Friday, November 3, 2017

John Kay and Mary Bonsu on UBI

Paying everyone a basic income is not a realistic or fairer way to tackle poverty by John Kay at

Frankly I prefer what Yves said. It is brief. It is clear. It presents specific objections that sound right to me. But John Kay tells an interesting tale. Here is part of it:
What goes around comes around, and Atkinson and Meade were themselves reprising a debate which had occurred 30 years before. At that earlier time, the two sides were represented by Lady Juliet Rhys Williams, the architect of social dividend, and Sir William Beveridge. Each had devised their schemes in reaction to the injustices of the 1930s

The Beveridge view was encapsulated in what he called social insurance. The idea was to eliminate poverty by eliminating the causes of poverty. The state should organise insurance against the contingencies of misfortune, such as disability, unemployment, sickness and old age. Beveridge envisaged that these benefits would be supplemented by minimal social support for the few people who fell through the cracks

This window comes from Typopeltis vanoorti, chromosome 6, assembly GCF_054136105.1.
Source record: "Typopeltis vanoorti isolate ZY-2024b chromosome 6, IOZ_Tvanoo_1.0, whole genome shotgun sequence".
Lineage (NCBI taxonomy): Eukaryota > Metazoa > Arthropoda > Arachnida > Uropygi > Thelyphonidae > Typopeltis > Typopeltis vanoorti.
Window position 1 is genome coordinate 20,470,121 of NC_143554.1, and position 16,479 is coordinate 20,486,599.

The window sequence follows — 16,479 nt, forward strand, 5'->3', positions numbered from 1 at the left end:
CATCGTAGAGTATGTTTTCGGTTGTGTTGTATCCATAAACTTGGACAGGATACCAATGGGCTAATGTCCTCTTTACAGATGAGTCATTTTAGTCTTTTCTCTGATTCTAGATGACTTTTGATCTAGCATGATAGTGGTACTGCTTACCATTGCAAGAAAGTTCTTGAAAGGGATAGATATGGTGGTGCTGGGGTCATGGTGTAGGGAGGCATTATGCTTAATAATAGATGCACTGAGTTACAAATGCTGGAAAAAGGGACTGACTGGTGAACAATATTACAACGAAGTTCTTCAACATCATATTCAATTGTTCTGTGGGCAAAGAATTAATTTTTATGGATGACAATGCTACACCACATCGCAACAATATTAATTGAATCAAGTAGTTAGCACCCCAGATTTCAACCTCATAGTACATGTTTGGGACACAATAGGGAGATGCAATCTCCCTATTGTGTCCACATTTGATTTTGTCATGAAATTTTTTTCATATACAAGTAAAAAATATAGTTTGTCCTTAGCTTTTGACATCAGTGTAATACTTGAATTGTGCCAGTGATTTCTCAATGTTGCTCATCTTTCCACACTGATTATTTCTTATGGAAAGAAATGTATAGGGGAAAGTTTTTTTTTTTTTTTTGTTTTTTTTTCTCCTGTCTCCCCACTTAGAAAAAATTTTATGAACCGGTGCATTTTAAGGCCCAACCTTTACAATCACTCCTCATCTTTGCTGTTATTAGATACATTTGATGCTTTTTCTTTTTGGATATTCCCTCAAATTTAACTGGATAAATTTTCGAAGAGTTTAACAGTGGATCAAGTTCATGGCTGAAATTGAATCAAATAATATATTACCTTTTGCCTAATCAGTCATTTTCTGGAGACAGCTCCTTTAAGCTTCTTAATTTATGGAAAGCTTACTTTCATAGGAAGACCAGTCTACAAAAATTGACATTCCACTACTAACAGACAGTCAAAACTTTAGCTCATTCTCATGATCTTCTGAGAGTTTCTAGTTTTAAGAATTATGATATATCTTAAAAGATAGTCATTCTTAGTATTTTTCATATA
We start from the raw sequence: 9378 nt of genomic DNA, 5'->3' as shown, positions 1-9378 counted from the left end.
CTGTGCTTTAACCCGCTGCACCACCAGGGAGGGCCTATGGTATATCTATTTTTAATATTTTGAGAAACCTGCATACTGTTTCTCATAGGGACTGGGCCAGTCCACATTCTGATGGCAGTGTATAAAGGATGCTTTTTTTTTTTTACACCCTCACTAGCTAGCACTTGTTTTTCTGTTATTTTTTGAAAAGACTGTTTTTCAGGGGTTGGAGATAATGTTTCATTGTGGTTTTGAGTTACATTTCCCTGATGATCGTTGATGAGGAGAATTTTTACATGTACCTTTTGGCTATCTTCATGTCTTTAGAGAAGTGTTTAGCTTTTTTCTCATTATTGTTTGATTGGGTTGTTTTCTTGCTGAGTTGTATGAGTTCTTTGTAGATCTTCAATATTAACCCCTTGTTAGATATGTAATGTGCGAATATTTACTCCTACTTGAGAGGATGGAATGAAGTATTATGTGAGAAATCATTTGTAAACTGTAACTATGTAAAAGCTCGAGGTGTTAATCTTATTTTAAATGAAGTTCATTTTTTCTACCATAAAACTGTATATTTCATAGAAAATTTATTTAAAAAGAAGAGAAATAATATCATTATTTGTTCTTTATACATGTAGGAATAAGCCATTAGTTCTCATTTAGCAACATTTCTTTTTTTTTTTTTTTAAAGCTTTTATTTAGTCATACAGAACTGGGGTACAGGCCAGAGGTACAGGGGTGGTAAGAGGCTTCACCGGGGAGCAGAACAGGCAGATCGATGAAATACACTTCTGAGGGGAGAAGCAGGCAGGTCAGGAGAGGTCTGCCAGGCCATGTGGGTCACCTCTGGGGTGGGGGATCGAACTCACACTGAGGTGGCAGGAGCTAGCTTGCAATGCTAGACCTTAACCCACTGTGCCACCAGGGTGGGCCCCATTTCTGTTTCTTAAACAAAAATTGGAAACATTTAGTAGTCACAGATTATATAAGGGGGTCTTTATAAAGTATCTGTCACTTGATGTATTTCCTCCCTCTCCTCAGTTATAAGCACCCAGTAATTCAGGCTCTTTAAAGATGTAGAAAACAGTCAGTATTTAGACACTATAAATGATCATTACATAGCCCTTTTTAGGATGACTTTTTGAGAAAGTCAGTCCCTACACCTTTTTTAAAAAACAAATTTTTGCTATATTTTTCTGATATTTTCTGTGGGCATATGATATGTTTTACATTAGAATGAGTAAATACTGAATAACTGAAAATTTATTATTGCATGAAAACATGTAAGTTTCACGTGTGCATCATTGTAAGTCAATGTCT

In the Rhys Williams vision ... poverty was the result of low incomes, and would be eliminated by ensuring that nobody had low incomes.

Beveridge was an economist, and had some idea how the economy works. Rhys Williams was concerned for people's welfare but obviously had no idea how the economy works.

I'm making assumptions here. I don't know anything about either Rhys Williams or Beveridge. But I see how people are, these days. There are a lot of people these days who are concerned for people's welfare but have no idea how the economy works. They seem to think they don't need to know how the economy works because you can just pass a law and that's the end of it. But it doesn't work like that.

Take a familiar example: raising the minimum wage. I can't say I'm against it because I would certainly like to see less disparity between rich and poor than we have today. And because I'm not altogether heartless. And no better solution is ever presented. But I can say raising the minimum wage does not solve the problem.

Raising the minimum wage may temporarily relieve some of the stress that low income creates, but it does not solve the problem that creates low income. See the difference?

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